EXCLUSIVE: New research shows extra traffic lights actually improve traffic flow by 15%


A team from the University of Minho in Portugal have revealed the startling results of their research into ‘pre-signals’ – lights that are positioned prior to the main set of traffic lights at a junction – in a breakthrough that could slash the cost of making intersections more efficient. Their model shows that the cars using the intersection with pre-signals waited one minute less than the cars using the standard intersection. Furthermore traffic queues were shortened by 60m and traffic flow increased by 15%. To overcome the problem of congested intersections, road authorities often make costly investments in bridges or tunnels. However, for lower income countries, urban areas with restricted space and municipalities experiencing budget cuts, this is not a feasible solution. Pre-signals could be a way to optimise problem intersections cheaply and effectively.

“We used microsimulation to create models that make a realistic comparison between intersections with and without pre-signals,” Luís Dias, assistant professor at the University of Minho, tells Traffic Technology Today. The researchers used a tool called Simio, which uses an object-oriented paradigm. “The tool enabled us to include variables such as vehicle acceleration and driver reaction times,” says Dias. “That meant we could make the models as realistic as possible.” The model also provided the flexibility to change the type of intersection (with or without pre-signals), the distance between a pre-signal and the main lights at each approach, the traffic light green time and the traffic intensity. The defined key performance indicators (KPI) were: the average waiting time per vehicle, the average size of the queues and the flow of vehicles per hour. The input data was based on field observations as well as extensive research and experience.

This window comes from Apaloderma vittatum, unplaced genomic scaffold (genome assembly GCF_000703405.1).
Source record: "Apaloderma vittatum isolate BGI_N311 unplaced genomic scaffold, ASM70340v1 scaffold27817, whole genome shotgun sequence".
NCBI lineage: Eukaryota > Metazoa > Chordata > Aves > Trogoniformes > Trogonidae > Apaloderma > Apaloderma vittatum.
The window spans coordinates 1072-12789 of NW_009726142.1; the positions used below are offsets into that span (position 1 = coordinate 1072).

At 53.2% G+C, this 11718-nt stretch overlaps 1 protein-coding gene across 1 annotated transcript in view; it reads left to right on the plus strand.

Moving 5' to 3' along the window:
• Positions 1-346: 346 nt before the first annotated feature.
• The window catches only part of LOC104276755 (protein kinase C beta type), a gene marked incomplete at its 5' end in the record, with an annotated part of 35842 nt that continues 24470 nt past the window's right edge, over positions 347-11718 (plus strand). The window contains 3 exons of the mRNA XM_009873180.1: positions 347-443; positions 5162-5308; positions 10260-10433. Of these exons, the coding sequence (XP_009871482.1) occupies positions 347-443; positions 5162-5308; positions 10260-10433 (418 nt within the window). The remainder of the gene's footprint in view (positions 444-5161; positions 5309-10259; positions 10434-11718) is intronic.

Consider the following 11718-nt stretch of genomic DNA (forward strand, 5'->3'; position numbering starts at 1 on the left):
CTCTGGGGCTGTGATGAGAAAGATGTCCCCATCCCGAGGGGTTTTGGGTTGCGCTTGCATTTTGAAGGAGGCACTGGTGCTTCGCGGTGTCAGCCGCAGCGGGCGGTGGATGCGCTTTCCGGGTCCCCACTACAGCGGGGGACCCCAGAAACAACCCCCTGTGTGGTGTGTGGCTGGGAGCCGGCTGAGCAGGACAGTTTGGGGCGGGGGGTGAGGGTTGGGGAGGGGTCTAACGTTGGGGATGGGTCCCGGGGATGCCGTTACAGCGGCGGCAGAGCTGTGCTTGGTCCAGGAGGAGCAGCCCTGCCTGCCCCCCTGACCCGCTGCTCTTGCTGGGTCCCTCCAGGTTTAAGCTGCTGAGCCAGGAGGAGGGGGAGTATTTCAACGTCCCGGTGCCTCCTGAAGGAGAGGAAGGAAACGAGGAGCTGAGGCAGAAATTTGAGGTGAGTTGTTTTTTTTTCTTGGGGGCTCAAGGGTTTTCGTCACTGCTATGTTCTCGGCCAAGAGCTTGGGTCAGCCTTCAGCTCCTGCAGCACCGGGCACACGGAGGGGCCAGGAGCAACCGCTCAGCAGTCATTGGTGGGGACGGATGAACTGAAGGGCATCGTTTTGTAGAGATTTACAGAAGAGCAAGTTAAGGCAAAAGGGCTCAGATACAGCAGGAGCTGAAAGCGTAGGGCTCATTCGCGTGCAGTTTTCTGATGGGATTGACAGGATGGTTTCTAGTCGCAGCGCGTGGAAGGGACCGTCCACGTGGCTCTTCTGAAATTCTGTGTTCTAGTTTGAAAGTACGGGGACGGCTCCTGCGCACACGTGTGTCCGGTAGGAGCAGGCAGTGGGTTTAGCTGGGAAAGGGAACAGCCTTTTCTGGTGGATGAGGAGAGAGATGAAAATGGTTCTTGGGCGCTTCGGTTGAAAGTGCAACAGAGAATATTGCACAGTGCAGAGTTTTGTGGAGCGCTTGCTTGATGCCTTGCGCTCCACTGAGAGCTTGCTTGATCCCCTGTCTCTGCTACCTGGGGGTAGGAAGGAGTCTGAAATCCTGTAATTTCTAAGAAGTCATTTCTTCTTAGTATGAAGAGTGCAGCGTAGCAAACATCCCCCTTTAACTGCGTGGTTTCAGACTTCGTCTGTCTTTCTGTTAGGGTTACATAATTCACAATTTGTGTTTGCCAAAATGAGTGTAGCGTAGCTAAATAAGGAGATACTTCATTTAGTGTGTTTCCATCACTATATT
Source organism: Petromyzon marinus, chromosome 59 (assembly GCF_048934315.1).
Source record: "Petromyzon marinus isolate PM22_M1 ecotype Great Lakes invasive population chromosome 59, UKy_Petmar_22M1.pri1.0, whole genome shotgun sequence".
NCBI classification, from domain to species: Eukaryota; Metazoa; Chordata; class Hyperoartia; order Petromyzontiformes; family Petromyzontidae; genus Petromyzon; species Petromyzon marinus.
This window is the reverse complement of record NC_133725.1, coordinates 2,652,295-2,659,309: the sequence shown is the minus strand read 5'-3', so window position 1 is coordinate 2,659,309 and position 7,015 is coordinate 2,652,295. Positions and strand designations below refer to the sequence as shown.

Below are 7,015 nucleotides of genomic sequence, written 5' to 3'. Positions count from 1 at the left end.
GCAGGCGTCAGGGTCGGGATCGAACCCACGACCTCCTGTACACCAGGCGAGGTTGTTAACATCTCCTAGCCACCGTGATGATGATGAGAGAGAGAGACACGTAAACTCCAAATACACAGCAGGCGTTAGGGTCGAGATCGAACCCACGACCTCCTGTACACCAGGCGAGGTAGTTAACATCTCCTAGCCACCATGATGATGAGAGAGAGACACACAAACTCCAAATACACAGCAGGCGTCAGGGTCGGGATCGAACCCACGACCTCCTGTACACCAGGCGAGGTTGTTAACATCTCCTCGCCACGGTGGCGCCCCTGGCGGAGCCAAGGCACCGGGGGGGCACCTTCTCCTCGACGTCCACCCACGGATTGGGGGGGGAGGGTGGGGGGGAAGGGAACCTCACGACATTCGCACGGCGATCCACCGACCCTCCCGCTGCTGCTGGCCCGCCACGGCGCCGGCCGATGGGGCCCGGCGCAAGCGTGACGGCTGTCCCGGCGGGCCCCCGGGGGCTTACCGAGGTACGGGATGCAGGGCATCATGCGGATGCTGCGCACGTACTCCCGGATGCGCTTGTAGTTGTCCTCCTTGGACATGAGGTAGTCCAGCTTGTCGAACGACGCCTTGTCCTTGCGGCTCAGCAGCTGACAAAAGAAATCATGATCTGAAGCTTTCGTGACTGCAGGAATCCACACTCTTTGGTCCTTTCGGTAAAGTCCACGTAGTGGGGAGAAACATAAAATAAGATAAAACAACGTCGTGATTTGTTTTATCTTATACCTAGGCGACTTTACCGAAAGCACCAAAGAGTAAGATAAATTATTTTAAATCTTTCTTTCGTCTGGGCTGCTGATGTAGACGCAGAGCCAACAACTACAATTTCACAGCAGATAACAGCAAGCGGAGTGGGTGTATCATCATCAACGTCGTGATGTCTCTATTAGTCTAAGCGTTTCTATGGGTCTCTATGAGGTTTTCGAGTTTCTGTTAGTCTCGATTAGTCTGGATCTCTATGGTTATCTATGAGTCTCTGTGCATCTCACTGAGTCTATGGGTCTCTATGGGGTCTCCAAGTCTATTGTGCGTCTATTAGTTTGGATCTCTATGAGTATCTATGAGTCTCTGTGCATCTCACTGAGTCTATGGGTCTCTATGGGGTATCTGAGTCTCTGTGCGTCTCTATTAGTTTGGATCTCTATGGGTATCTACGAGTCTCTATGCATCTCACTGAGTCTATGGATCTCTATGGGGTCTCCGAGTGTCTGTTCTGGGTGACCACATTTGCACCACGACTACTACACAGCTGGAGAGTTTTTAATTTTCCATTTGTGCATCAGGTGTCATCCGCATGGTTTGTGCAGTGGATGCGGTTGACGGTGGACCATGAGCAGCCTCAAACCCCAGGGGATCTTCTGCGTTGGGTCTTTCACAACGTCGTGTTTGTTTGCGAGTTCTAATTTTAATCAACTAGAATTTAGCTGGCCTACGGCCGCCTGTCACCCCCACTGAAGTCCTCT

“We found that in heavy traffic a distance of 40m between the pre-signal and the traffic light was ideal and in light traffic the distance doesn’t influence the performance of the intersection,” says António Vieira, a researcher at the university who worked with Dias on this project. The model has been verified and the team is confident that the results could be replicated in the real world. “We are now working on a model that compares the performance of an intersection with pre-signals with the performance of a roundabout,” says Vieira. “We’re also looking at emissions and fuel consumption.”

Click here to see the microsimulation model in action

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Tom has edited Traffic Technology International (TTi) magazine and its Traffic Technology Today website since May 2014. During his time at the title, he has interviewed some of the top transportation chiefs at public agencies around the world as well as CEOs of leading multinationals and ground-breaking start-ups. Tom's earlier career saw him working on some the UK's leading consumer magazine titles. He has a law degree from the London School of Economics (LSE).